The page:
Keziah Deuk is Schoolgirl from Hove, Sussex who was found dead in her bed after complaining of a tummy ache in class
Schoolgirl, five, was found dead in her bed after complaining of a tummy ache in class, inquest hears. Keziah Deuk lived with parents Susie and Phil and five siblings in Hove, Sussex. Was found dead in July 2018 by parents after they suggested she get a good night's sleep because of tummy ache complaints
Post-mortem examination revealed was suffering from sigmoid colon vulvulus
Incredibly rare condition causes the colon to be too long and it can twist
A five-year-old schoolgirl was found dead in her bed by her devastated parents after she had complained of a tummy ache in class, an inquest has heard.
Keziah Deuk, from Hove, East Sussex, died from an incredibly rare stomach condition in July 2018.
Her parents, Susie and Phil, had suggested to Keziah after she had complained of a sore tummy that she get a good night's sleep to see if she felt better in the morning.
But they then found her dead in her bed the next morning and unsuccessfully tried to resuscitate her, the Argus reported.
He and colleagues at St Thomas's Hospital, in London, examine more than 600 children per year, but the expert has only seen it in two other children in 18 years.
He added: 'As a parent, I would have done the same and just waited until morning. A tummy ache is so common.'
Her mother, who has five other children with Keziah's father Phil, said at the inquest: 'She is missed beyond measure every moment of every day, her cheeky smile, her determined nature, her joyful outlook on life.
'Losing her has left the deepest of holes in our lives and she will be loved and missed by her family forever.
'She loved life with a passion and her family and friends with devotion. "Even though she was only five she showed an empathy that was beyond her years, caring for others.
In the year before she died, Keziah had been referred for specialist help to treat repeated bouts of constipation and bloating.
Dr Philippa Hildick-Smith who examined the five-year-old, said the bloating was normal and she had responded well to treatment.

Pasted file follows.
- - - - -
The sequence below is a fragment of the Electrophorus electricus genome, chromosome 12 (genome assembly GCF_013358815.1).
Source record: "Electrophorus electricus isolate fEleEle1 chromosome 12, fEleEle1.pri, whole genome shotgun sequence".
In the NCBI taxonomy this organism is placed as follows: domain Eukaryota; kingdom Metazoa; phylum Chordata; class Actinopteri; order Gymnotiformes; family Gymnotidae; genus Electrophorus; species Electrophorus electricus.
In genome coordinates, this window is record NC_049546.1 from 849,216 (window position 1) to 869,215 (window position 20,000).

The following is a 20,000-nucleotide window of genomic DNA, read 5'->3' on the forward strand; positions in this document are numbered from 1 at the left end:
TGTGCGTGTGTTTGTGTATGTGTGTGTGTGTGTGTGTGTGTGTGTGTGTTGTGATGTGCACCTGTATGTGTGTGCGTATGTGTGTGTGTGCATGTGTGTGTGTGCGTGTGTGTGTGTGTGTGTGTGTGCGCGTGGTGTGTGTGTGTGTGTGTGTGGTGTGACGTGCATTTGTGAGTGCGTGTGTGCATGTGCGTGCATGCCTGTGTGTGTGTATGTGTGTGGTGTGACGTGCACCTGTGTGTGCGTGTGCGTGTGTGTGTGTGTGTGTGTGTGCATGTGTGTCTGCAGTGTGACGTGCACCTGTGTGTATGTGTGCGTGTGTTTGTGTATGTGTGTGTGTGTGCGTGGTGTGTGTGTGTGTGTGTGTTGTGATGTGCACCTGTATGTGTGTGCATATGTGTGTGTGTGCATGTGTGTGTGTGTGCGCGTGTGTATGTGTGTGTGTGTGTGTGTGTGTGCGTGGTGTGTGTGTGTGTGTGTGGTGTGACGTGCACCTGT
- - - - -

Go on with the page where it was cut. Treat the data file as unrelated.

She said: 'I have never seen this condition in children before. Keziah was improving with treatment so I didn't see the need for further tests.'
She said Keziah's parents had not told her that the little girl had been vomiting and so she did not feel the need to carry out further examinations, the inquest heard.
Consultant paediatric gastroenterologist Jenny Epstein said Keziah's condition was not looked for in children because it was so rare.
'Normally children would show other symptoms. Keziah didn't seem to be in acute pain,' she said.
'Bloating with constipation will not go straight to investigation.
'We can't help but feel affected by the anecdotes of our careers, I will probably think differently next time I see a bloated tummy.
'It's extremely sad and I don't think I will ever come across it again, it's that rare.'
After hearing the expert evidence, coroner Veronica Hamilton-Deeley said that even an X-ray may not have shown her condition.
She said Keziah's cause of death was a damaged colon as a result of twisting.
'Keziah's died from natural causes and there was no missed opportunity to diagnose or treat her for sigmoid colon vulvulus.
However, Keziah's father Phil Duek has written a letter challenging the coroner's conclusion, arguing that the extent of his daughter's sickness had not been fully conveyed.